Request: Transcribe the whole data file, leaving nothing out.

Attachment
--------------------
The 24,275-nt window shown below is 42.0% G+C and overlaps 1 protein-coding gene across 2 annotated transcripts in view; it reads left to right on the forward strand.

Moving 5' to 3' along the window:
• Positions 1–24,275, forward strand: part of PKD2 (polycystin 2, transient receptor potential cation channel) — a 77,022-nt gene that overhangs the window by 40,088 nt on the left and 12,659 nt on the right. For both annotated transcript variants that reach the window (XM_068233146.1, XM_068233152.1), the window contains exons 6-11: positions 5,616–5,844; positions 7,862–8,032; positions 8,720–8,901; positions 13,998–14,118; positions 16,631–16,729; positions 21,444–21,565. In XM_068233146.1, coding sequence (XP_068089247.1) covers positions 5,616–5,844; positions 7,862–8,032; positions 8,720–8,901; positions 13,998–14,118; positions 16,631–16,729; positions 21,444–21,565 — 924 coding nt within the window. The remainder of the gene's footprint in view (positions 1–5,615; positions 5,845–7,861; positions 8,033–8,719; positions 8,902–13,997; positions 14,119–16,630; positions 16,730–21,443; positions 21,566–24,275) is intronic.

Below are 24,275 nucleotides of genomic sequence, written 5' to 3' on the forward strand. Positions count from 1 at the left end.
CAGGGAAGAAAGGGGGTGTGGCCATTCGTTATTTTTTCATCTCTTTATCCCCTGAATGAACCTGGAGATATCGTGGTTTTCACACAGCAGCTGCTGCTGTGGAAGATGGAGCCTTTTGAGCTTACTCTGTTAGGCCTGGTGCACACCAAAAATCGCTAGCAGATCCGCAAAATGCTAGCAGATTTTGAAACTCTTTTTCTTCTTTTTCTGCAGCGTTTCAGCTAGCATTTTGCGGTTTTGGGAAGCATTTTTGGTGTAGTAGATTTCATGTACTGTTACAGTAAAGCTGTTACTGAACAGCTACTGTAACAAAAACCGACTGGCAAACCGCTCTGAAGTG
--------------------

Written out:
The 24,275-nt window shown below is 42.0% G+C and overlaps 1 protein-coding gene across 2 annotated transcripts in view; it reads left to right on the forward strand.

Moving 5' to 3' along the window:
• Positions 1–24,275, forward strand: part of PKD2 (polycystin 2, transient receptor potential cation channel) — a 77,022-nt gene that overhangs the window by 40,088 nt on the left and 12,659 nt on the right. For both annotated transcript variants that reach the window (XM_068233146.1, XM_068233152.1), the window contains exons 6-11: positions 5,616–5,844; positions 7,862–8,032; positions 8,720–8,901; positions 13,998–14,118; positions 16,631–16,729; positions 21,444–21,565. In XM_068233146.1, coding sequence (XP_068089247.1) covers positions 5,616–5,844; positions 7,862–8,032; positions 8,720–8,901; positions 13,998–14,118; positions 16,631–16,729; positions 21,444–21,565 — 924 coding nt within the window. The remainder of the gene's footprint in view (positions 1–5,615; positions 5,845–7,861; positions 8,033–8,719; positions 8,902–13,997; positions 14,119–16,630; positions 16,730–21,443; positions 21,566–24,275) is intronic.

Below are 24,275 nucleotides of genomic sequence, written 5' to 3' on the forward strand. Positions count from 1 at the left end.
CAGGGAAGAAAGGGGGTGTGGCCATTCGTTATTTTTTCATCTCTTTATCCCCTGAATGAACCTGGAGATATCGTGGTTTTCACACAGCAGCTGCTGCTGTGGAAGATGGAGCCTTTTGAGCTTACTCTGTTAGGCCTGGTGCACACCAAAAATCGCTAGCAGATCCGCAAAATGCTAGCAGATTTTGAAACTCTTTTTCTTCTTTTTCTGCAGCGTTTCAGCTAGCATTTTGCGGTTTTGGGAAGCATTTTTGGTGTAGTAGATTTCATGTACTGTTACAGTAAAGCTGTTACTGAACAGCTACTGTAACAAAAACCGACTGGCAAACCGCTCTGAAGTG